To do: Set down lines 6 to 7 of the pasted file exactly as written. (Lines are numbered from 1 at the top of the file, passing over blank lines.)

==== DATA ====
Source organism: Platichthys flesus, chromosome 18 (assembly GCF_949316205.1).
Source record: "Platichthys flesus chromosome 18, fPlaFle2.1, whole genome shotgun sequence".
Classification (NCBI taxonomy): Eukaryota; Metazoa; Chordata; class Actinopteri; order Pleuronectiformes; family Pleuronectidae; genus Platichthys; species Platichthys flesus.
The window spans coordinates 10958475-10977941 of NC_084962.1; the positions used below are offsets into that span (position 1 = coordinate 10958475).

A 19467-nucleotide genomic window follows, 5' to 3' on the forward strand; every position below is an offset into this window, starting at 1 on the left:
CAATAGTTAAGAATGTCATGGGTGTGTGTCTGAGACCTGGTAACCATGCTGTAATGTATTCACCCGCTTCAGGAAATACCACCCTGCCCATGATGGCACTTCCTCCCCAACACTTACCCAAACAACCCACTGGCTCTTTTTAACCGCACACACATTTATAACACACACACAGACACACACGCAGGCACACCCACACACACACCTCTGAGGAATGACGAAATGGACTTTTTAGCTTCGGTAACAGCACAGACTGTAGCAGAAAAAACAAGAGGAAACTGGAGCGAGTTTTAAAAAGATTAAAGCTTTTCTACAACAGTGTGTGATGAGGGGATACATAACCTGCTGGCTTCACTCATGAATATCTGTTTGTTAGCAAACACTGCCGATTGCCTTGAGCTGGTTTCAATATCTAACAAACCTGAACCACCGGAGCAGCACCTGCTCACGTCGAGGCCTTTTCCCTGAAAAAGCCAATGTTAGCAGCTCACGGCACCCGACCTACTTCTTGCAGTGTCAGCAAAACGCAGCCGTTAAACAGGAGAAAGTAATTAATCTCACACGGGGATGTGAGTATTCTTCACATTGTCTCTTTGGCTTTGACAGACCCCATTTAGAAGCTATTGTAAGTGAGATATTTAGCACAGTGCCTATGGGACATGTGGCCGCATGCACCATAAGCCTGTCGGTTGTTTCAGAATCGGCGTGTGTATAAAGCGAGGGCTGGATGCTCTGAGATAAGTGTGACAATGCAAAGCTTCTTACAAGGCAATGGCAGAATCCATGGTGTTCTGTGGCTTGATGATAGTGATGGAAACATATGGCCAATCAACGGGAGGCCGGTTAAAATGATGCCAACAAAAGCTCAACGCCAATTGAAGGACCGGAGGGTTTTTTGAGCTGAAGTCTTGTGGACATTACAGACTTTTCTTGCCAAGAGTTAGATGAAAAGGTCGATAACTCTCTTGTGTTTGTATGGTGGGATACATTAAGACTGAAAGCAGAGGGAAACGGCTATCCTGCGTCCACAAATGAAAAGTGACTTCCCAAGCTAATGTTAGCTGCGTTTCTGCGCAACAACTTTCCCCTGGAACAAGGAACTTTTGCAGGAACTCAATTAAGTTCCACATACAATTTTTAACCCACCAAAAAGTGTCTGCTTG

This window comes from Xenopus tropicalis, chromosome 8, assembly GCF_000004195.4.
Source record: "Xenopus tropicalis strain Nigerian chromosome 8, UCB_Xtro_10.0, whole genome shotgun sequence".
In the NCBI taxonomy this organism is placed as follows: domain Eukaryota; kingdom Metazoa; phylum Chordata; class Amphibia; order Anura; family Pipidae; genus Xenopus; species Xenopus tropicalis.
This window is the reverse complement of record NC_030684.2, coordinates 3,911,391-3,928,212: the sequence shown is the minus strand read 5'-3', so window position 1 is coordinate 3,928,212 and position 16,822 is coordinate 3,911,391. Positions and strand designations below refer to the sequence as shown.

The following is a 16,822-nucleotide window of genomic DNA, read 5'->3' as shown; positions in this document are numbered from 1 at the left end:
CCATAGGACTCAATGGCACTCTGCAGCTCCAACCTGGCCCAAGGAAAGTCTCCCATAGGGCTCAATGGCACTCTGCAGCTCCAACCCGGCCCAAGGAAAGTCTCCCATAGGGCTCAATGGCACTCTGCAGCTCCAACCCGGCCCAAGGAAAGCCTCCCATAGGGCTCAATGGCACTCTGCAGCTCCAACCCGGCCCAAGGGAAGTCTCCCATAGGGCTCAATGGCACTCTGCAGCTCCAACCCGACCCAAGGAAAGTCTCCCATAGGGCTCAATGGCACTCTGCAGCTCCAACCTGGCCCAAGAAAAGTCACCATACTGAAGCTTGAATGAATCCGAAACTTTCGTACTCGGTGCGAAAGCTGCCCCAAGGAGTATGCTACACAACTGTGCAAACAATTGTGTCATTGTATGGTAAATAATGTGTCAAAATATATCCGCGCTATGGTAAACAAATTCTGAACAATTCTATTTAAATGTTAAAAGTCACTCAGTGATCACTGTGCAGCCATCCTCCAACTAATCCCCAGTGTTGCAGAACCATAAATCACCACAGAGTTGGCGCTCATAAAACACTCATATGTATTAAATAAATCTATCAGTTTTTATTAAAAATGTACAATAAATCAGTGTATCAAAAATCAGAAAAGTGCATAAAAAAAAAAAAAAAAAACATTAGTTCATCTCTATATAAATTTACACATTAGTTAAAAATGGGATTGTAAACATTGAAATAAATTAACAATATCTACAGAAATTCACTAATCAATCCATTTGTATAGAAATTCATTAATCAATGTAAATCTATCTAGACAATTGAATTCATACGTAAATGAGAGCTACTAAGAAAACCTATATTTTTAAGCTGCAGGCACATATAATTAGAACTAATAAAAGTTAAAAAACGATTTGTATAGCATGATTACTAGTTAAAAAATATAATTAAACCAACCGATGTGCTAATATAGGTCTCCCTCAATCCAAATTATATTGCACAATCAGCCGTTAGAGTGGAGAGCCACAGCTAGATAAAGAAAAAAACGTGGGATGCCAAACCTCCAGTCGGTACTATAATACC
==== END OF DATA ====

CAATAGTTAAGAATGTCATGGGTGTGTGTCTGAGACCTGGTAACCATGCTGTAATGTATTCACCCGCTTCAGGAAATACCACCCTGCCCATGATGGCACTTCCTCCCCAACACTTACCCAAACAACCCACTGGCTCTTTTTAACCGCACACACATTTATAACACACACACAGACACACACGCAGGCACACCCACACACACACCTCTGAGGAATGACGAAATGGACTTTTTAGCTTCGGTAACAGCACAGACTGTAGCAGAAAAAACAAGAGGAAACTGGAGCGAGTTTTAAAAAGATTAAAGCTTTTCTACAACAGTGTGTGATGAGGGGATACATAACCTGCTGGCTTCACTCATGAATATCTGTTTGTTAGCAAACACTGCCGATTGCCTTGAGCTGGTTTCAATATCTAACAAACCTGAACCACCGGAGCAGCACCTGCTCACGTCGAGGCCTTTTCCCTGAAAAAGCCAATGTTAGCAGCTCACGGCACCCGACCTACTTCTTGCAGTGTCAGCAAAACGCAGCCGTTAAACAGGAGAAAGTAATTAATCTCACACGGGGATGTGAGTATTCTTCACATTGTCTCTTTGGCTTTGACAGACCCCATTTAGAAGCTATTGTAAGTGAGATATTTAGCACAGTGCCTATGGGACATGTGGCCGCATGCACCATAAGCCTGTCGGTTGTTTCAGAATCGGCGTGTGTATAAAGCGAGGGCTGGATGCTCTGAGATAAGTGTGACAATGCAAAGCTTCTTACAAGGCAATGGCAGAATCCATGGTGTTCTGTGGCTTGATGATAGTGATGGAAACATATGGCCAATCAACGGGAGGCCGGTTAAAATGATGCCAACAAAAGCTCAACGCCAATTGAAGGACCGGAGGGTTTTTTGAGCTGAAGTCTTGTGGACATTACAGACTTTTCTTGCCAAGAGTTAGATGAAAAGGTCGATAACTCTCTTGTGTTTGTATGGTGGGATACATTAAGACTGAAAGCAGAGGGAAACGGCTATCCTGCGTCCACAAATGAAAAGTGACTTCCCAAGCTAATGTTAGCTGCGTTTCTGCGCAACAACTTTCCCCTGGAACAAGGAACTTTTGCAGGAACTCAATTAAGTTCCACATACAATTTTTAACCCACCAAAAAGTGTCTGCTTG

This window comes from Xenopus tropicalis, chromosome 8, assembly GCF_000004195.4.